Nick posted about the award and mentioned the wonderful people who have organised surgeries over the last three years in the UK. They’re enthusiastic, generous people who make stuff happen.
While the Big Society Awards acknowledge individuals and organisations across the UK that demonstrate the Big Society in their work or activities, I thought I should mention the surgeries outside the UK. It’s great to see an idea that originated in Birmingham spread to other shores – and I’m keen to hear how the surgeries are working in other countries.
Here are the wonderful people who have taken the social media surgery model abroad and run their own events:
The Big Society Awards were set up by the Prime Minister in November 2010 to acknowledge individuals and organisations across the UK that demonstrate the Big Society in their work or activities. The aim is also to galvanise others to follow. David Cameron said this about the surgeries:
“This is an excellent initiative – such a simple idea and yet so effective. The popularity of these surgeries and the fact that they have inspired so many others across the country to follow in their footsteps, is testament to its brilliance.
“Congratulations to Nick and all the volunteers who have shared their time and expertise to help so many local groups make the most of the internet to support their community. A great example of the Big Society in action.”
Thank you for such kind words – to which we responded formally with:
“It’s wonderful to have recognition for everyone who has organised a social media surgery or turned up to volunteer their help. I think the surgeries work because they are simple. They are very easy to organise, fun to do and not in the least bit intimidating for people who want some help. They give active citizens and community groups the confidence and skills to use social media to campaign, organise and hold power to account. They’ve grown because of the passion and energy of bloggers and voluntary groups up and down the country.”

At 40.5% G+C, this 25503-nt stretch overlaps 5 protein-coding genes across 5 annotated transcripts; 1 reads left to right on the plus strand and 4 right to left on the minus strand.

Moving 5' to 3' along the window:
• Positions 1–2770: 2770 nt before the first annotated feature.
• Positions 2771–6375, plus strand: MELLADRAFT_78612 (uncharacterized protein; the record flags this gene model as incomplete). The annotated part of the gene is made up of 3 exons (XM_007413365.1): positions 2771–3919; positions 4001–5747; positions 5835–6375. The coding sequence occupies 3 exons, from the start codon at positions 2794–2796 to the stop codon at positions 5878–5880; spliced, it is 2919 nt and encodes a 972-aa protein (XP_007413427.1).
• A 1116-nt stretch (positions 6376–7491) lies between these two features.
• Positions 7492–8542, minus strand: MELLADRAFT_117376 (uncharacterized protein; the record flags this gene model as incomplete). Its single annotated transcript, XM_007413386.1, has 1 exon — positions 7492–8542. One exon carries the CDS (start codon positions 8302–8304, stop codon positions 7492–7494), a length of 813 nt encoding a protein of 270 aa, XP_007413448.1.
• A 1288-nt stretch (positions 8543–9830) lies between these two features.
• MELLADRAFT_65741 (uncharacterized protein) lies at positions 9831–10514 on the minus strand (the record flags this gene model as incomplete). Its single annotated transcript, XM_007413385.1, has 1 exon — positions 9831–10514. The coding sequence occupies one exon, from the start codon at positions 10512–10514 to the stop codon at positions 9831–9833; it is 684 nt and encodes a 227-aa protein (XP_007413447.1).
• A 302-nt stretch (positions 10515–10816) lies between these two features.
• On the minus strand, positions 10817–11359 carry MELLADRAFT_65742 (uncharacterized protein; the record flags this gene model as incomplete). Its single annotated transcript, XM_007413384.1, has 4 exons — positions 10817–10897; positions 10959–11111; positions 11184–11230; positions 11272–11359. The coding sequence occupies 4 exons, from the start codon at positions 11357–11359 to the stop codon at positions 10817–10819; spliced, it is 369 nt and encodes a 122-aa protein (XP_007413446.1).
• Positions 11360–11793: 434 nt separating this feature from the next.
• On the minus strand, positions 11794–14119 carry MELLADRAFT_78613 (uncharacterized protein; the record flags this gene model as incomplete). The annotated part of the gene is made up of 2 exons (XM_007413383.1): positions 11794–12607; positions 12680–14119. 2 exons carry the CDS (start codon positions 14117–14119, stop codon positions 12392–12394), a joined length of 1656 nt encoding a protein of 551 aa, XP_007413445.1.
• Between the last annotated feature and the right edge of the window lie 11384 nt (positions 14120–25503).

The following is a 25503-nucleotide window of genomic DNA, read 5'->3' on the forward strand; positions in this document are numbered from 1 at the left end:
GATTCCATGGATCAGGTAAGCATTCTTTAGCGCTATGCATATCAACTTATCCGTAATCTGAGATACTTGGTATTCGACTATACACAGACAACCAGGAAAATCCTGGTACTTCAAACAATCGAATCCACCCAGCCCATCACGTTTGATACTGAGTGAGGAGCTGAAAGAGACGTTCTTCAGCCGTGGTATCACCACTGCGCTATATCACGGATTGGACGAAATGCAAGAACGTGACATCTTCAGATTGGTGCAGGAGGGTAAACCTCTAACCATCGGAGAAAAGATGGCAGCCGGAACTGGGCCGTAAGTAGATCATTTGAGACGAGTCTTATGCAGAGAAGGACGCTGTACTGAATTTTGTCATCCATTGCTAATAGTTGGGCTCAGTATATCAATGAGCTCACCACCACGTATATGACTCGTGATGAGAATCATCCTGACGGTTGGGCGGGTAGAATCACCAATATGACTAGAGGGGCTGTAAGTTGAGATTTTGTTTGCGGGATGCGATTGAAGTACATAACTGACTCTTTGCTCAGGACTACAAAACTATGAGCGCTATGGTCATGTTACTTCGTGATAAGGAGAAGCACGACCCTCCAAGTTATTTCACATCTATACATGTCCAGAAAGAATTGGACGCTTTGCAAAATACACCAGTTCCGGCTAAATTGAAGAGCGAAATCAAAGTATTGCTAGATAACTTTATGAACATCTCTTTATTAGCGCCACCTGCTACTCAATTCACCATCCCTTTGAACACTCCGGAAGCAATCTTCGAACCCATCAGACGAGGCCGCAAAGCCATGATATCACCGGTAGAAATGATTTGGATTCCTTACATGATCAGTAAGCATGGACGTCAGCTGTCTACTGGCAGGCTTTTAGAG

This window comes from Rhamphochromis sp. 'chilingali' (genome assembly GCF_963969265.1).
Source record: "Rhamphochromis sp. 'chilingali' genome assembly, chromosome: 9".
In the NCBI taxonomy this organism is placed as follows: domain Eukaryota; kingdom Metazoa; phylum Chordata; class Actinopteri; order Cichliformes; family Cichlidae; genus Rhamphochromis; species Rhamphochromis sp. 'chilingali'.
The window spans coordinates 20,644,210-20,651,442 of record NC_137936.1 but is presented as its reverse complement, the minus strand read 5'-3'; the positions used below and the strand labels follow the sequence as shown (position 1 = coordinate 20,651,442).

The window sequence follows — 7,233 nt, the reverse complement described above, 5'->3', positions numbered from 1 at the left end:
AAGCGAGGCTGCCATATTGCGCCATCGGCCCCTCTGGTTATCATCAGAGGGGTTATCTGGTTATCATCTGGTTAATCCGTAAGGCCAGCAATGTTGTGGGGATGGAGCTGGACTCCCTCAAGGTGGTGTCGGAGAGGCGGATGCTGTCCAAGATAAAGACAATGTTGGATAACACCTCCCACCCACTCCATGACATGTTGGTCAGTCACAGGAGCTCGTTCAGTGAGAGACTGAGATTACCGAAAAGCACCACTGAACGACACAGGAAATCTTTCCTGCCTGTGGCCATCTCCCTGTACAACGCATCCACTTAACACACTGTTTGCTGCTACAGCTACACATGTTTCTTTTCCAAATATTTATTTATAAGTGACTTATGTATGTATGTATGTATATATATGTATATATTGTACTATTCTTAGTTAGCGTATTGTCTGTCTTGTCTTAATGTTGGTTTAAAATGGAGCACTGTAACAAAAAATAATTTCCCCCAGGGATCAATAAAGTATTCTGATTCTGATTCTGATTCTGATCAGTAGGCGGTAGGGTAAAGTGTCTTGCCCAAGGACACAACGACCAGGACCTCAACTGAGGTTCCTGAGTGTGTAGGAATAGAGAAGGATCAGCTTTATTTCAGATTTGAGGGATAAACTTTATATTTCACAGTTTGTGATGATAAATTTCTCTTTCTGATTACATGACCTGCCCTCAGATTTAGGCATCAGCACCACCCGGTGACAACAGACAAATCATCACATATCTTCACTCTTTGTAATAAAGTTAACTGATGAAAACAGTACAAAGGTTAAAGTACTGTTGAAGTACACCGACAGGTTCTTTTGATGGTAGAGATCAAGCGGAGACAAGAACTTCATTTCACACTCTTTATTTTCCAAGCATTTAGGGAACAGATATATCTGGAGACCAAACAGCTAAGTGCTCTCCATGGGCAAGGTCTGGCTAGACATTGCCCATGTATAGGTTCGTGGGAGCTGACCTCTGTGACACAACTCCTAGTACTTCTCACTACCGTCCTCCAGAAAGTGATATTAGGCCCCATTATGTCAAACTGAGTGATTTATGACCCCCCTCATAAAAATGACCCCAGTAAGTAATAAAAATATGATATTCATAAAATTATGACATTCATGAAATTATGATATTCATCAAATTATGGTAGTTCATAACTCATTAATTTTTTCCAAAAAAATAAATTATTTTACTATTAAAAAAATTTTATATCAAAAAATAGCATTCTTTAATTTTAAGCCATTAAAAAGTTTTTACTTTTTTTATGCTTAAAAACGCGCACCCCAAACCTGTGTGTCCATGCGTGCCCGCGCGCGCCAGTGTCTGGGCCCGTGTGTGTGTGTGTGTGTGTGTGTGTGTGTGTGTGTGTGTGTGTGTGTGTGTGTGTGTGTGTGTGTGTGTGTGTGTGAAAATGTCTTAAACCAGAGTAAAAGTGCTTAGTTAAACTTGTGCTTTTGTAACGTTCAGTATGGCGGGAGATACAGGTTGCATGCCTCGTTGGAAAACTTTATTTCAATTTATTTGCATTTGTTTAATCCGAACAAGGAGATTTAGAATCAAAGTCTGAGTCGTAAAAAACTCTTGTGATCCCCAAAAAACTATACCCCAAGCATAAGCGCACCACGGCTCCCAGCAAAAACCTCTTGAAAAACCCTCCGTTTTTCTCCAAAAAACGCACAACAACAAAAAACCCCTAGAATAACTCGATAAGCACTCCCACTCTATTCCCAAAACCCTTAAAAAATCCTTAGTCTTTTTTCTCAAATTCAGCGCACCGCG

The idea of a social media surgery originated with Pete Ashton – who used them with people who were looking for free help from his consultancy supporting arts organisations. We then applied the relaxed approach in a new way, scaling it up and putting together two sets of people – lovely helpers from the Birmingham Bloggers group (started in 2007) with the fab active citizens I’d had met through Read more
I’ve just come away from a very thought provoking Big Society discussion hosted by the University of Birmingham and Demos at the Conservative Party Fringe. I think Rory Stewart MP gave one of the most lucid explanations I’ve yet come across. Here are my notes
Big Society isn’t a Sphinx without a riddle or an excuse for no funding or a mystical construct.
It is clearly not about the government per se, the individual or business, probably not primarily about the voluntary sector. It is about community, particularly about local democracy. To use a Bhuddist analogy the noble truths might be….
We have a World dominated by government that is to rigid
Solution to this is de-centralisation
The path is through something called the big society
Big Society is not an object so much as an activity, not a funding stream or a pot of money.
Concrete example in Cumbria re rural broadband… attempting to install super fast broadband faster and cheaper than government would do it. 14 to 15 billion would be the government cost. In Cumbria we are breaking into the fibre that runs into schools, creating cabinets and encouraging communities to tap into thoise Farmers can dig their own trenches bringing prices down to 15% and get it done in 2 years instead of much longer. Here government provides soft loans – access to infrastructure. The government was never going to be able to do this – communities organised through parishes to give them democratic legitimacy can do this.
My concern is that it could undermine the value of the Big Society idea in it by trying to be two things at one time
A rhetorical distanceing from the idea that there is no thing as society.
Also a way of emphasising relative importance of civic society against the role of the state.
Very strongly support much of what lies behind it. Some people have interpreted it as just about volunteering – it clearly isn’t. It is partly about re-thinking the role of the state. Social value lies in the quality of the interaction between the state and the citizen, for example if citizens don’t play their part in improving their health it doesn’t matter how good the local hospital is, public services are essentially co-produced.